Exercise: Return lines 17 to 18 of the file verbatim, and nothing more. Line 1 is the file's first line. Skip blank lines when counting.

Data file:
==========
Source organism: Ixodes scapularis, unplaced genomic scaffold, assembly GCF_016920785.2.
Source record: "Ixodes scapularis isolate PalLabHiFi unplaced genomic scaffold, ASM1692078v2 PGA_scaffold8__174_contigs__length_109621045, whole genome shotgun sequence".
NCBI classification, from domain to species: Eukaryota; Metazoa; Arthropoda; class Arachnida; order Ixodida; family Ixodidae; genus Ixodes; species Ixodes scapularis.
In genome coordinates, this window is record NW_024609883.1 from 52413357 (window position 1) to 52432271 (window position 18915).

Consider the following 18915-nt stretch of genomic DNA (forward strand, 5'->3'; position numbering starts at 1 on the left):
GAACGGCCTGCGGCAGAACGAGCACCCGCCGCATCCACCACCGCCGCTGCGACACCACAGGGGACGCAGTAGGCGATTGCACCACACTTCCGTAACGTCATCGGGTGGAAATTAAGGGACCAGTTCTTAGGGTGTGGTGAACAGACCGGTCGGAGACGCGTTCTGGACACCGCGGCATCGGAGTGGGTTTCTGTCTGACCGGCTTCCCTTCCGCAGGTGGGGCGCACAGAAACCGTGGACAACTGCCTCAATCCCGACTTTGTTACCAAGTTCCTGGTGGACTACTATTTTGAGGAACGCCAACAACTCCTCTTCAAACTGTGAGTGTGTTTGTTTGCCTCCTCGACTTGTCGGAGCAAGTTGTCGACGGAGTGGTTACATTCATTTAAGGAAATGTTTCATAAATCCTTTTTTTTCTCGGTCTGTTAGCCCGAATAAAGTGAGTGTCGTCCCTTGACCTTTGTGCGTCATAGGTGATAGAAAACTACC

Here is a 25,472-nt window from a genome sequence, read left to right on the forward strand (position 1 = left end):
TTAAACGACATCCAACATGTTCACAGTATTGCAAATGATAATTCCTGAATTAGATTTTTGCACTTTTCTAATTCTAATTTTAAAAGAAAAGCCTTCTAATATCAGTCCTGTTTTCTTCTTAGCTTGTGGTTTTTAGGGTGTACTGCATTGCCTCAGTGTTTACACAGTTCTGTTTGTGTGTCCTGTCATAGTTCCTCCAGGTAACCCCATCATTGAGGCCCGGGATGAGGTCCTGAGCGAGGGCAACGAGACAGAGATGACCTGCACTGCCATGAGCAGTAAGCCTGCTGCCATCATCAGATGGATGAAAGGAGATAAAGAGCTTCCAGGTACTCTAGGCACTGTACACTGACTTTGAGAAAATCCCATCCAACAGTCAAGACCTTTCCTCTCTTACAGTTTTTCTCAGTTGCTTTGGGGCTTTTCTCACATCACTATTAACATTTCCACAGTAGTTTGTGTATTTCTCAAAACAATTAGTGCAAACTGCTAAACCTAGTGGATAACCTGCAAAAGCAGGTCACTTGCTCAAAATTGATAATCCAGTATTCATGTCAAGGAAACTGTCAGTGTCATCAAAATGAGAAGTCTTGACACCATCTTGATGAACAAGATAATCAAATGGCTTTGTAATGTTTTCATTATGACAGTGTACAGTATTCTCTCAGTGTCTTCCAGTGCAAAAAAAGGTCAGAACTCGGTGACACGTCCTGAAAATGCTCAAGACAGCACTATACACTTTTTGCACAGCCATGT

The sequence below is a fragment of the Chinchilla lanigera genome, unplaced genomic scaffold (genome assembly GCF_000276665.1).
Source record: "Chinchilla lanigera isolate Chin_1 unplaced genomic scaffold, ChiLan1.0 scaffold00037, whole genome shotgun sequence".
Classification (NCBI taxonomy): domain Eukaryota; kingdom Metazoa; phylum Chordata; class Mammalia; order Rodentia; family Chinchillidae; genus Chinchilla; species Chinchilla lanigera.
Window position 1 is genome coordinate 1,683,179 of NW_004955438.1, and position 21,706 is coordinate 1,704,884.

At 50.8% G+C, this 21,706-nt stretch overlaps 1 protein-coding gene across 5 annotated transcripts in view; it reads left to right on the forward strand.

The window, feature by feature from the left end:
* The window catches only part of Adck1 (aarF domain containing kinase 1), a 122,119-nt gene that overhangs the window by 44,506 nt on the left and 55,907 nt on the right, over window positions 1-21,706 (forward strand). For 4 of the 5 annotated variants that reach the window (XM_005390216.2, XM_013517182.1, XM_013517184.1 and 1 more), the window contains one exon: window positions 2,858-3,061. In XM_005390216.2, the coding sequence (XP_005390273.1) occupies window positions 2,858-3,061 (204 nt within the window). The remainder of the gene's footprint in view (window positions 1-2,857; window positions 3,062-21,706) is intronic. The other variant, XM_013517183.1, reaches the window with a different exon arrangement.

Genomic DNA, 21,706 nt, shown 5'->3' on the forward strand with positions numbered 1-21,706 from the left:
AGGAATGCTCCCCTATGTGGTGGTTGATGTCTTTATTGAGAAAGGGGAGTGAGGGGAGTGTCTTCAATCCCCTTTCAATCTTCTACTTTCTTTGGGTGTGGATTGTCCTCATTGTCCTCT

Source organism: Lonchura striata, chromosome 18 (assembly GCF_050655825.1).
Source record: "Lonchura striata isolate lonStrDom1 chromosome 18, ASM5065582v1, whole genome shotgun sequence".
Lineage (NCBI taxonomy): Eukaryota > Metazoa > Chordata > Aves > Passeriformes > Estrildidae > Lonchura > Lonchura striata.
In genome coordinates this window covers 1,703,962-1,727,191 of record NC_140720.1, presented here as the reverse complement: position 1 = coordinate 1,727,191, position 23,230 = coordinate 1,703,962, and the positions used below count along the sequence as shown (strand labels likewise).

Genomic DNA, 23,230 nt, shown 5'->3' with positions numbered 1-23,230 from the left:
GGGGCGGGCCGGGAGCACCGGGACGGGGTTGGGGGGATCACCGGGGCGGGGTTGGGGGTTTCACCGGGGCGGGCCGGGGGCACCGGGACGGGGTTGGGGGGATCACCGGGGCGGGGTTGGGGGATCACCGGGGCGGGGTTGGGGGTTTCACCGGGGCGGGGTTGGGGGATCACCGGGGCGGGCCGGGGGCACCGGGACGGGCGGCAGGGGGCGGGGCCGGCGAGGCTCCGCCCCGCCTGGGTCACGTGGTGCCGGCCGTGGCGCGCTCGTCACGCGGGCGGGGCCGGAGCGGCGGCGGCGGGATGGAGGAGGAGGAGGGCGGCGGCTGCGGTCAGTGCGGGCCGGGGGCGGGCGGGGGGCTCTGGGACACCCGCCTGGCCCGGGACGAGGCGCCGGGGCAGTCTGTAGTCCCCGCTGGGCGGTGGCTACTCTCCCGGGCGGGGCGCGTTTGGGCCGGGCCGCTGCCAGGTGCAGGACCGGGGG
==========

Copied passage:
AGGAATGCTCCCCTATGTGGTGGTTGATGTCTTTATTGAGAAAGGGGAGTGAGGGGAGTGTCTTCAATCCCCTTTCAATCTTCTACTTTCTTTGGGTGTGGATTGTCCTCATTGTCCTCT

Source organism: Lonchura striata, chromosome 18 (assembly GCF_050655825.1).